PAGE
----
The Southern California Food Allergy Institute is proud to be part of the bigger picture. As the food allergy division of TPIRC (Translational Pulmonary and Immunology Research Center), the Institute is committed to the advancement of discovery and treatment for rare and orphan diseases beyond food allergies.
In our Research Lab we can complete the full spectrum of food allergy research. Utilizing our vast database at the Southern California Food Allergy Institute, we have completed the largest almond prevalence study-to-date. We can characterize unknown allergens. We use serum samples to identify and characterize allergens using immunologic, biochemical, and structural characterization. We also are actively working to characterize new biomarkers that are indicative of successful completion of the Tolerance Induction Program™ (TIP) in an effort to fully elucidate the mechanisms at play that allow our patients to achieve Food Freedom!
COVID-19 in an Asymptomatic Allergic Cohort
With the emergence and rapid increase of the respiratory disease COVID-19 caused by the novel coronavirus SARS-CoV-2, it is important to understand how the body's immune system responds to the virus in order to advance research in therapeutics and vaccines for SARS-CoV-2. Children who have been infected appear to be mainly asymptomatic and, to help us better understand their immune response towards the virus, we have launched a study on the biological specimens of asymptomatic SARS-CoV-2 infected pediatric patients, which will include conducting serological assays to determine their antibody profiles.
A Novel Murine Model Simulating Current Bronchopulmonary Dysplasia Human Therapeutics (CPAP)
Bronchopulmonary dysplasia (BPD) is common among preterm neonates. Infants afflicted with BPD often suffer from respiratory and neurocognitive sequelae persisting short term or for years after the initial diagnosis. BPD is characterized by reduced alveolarization and vascularization in the lungs. Changes in the oxygen environment can lead to changes in normal lung development at the genetic, cellular, and structural levels.
We developed CPAP devices for a murine model to assess the impact of the commonly used non-invasive ventilation strategy to see how it impacts structural development in the lung. This will allow us to get a better understanding of the long-term impact of CPAP on BPD patients so that we can provide better care and have data-driven protocols in the near term and have insight into the contribution these interventions have on chronic disease in the patients later in life.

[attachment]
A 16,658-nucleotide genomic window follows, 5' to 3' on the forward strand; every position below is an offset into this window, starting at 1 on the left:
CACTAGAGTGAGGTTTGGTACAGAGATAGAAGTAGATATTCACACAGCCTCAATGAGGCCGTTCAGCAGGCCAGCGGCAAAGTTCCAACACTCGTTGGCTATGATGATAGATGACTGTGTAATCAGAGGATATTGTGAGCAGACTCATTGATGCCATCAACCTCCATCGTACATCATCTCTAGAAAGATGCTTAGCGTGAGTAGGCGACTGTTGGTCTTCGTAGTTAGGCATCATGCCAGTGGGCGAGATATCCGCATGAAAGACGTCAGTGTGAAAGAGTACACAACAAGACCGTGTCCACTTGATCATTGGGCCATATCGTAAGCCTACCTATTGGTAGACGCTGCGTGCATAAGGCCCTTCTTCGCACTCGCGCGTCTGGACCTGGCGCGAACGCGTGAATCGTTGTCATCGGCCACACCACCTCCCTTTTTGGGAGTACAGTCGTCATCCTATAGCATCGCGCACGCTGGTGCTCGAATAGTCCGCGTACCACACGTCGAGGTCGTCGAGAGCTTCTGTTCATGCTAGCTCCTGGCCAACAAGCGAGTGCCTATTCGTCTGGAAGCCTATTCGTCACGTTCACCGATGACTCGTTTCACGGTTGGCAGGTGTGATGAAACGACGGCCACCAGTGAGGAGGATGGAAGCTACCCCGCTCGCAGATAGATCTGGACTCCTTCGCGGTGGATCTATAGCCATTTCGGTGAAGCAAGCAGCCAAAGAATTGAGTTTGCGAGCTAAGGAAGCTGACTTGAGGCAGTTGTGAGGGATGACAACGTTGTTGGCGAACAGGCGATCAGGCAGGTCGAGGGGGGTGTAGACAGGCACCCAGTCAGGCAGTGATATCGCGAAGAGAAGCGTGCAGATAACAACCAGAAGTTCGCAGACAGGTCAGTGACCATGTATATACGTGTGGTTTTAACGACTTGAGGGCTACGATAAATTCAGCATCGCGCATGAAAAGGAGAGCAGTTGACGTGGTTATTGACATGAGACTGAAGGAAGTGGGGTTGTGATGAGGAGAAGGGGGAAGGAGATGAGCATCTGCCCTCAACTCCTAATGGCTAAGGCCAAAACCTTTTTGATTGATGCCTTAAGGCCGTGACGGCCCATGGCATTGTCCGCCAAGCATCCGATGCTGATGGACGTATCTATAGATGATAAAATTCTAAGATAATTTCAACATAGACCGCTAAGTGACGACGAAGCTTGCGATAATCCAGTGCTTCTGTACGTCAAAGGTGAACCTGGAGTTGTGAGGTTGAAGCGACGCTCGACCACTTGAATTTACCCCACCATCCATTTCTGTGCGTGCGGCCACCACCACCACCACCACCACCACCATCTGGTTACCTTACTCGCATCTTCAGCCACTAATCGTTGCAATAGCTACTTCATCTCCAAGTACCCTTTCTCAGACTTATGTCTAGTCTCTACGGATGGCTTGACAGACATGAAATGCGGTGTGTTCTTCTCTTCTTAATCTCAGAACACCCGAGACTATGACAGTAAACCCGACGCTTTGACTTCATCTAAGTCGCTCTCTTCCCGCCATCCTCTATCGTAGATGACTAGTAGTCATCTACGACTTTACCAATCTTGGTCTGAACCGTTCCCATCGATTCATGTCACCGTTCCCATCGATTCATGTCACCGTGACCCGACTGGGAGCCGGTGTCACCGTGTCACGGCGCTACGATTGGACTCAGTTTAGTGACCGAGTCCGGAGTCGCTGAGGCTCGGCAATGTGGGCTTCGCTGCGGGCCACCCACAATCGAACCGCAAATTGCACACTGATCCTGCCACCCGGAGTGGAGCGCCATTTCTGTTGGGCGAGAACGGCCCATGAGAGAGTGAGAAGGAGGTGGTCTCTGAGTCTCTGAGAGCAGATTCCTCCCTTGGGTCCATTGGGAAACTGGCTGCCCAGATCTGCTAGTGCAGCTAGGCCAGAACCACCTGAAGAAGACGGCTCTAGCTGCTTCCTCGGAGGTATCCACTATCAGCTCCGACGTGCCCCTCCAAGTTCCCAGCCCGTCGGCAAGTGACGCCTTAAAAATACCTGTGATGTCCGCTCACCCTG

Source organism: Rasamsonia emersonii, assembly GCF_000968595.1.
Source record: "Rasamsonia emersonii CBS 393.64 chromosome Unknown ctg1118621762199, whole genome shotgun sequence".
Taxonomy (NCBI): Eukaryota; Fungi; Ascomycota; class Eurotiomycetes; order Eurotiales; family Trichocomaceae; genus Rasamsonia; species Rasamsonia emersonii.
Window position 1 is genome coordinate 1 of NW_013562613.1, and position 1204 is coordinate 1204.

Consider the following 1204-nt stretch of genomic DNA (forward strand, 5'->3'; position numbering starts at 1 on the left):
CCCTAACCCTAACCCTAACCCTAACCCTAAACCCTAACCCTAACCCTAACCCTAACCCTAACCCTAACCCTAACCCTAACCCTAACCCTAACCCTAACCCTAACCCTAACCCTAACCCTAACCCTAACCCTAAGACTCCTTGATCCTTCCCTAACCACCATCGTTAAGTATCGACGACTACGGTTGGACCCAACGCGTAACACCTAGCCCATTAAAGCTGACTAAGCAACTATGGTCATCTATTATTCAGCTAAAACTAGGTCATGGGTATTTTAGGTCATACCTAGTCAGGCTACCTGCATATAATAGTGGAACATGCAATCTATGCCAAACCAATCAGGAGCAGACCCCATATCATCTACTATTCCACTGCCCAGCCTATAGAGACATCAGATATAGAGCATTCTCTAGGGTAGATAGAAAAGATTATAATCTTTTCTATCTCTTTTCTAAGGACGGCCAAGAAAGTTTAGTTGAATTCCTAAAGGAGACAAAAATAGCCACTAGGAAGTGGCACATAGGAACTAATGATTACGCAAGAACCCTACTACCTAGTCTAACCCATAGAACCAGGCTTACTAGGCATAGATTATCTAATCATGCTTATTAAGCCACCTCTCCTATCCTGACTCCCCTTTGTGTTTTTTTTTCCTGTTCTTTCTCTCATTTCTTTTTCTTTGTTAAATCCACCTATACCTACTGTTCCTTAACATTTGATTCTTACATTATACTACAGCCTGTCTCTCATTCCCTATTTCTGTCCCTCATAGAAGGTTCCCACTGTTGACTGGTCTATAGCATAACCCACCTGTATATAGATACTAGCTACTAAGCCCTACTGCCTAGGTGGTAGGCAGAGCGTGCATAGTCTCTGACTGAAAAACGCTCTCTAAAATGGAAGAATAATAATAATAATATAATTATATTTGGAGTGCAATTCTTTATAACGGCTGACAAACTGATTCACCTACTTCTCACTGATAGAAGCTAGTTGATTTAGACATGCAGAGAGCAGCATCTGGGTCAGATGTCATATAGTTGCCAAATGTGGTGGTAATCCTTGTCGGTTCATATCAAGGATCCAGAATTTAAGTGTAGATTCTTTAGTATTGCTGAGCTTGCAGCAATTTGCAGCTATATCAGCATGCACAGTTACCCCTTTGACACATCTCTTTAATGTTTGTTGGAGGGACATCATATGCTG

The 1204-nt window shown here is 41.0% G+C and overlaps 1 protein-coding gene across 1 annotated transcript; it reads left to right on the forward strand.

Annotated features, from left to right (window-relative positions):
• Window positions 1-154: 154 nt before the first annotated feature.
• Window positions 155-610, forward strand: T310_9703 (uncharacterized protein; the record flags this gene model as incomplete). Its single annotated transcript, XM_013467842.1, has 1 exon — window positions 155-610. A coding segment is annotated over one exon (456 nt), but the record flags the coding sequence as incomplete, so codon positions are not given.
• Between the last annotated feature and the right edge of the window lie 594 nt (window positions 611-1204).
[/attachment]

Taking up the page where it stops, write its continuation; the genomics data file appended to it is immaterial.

Cystic fibrosis (CF) is one of the most common recessively inherited disorders diagnosed in infancy and early childhood in the United States. Determining the phenotype of CF patients likely to experience a significant drop in forced expiratory volume in one second (FEV1%) predicted will help target efforts for mitigating this potentially deleterious disorder.
This study evaluated potential risk variables that account for the decline in FEV1% predicted in 81 CF patients treated at the Cystic Fibrosis Center at Miller Children's and Women's Hospital (MCWHLB) in Long Beach, CA. Our study provides a novel readily available score, which incorporates body mass index (BMI) and Staphylococcus aureus (SA) infection, both of which are alterable targets for slowing the progression of CF.
Our long-term treatment and research model actively treats children with food allergies. The Southern California Food Allergy Institute facilities house a research team, led by Nathan Marsteller, Ph.D., and a science laboratory where we study blood and immune cells to better understand how we can safely improve the treatment process.
The beauty of our methodology is with each case that we treat, we are collectively unmasking trillions of additional data points relating to the understanding and care of food allergies. The study of these large data sets continues to reveal and reinforce predictive patterns. These patterns lead to advancements in care and breakthrough discoveries at an unparalleled pace. Over time, our already successful, integrated approach can be even further refined for more and more precise food allergy treatment.
Our Current Studies
Cystic Fibrosis: Neutrophil Population Characterization Bronchopulmonary Dysplasia CPAP Model BPD Macrophage Characterization SARS-CoV-2 Asymptomatic Pediatric Cohort Anxiety and Food Allergy Almond Prevalence Protein Characeterization Walnut Prevalence Cesarian Section and Food Allergies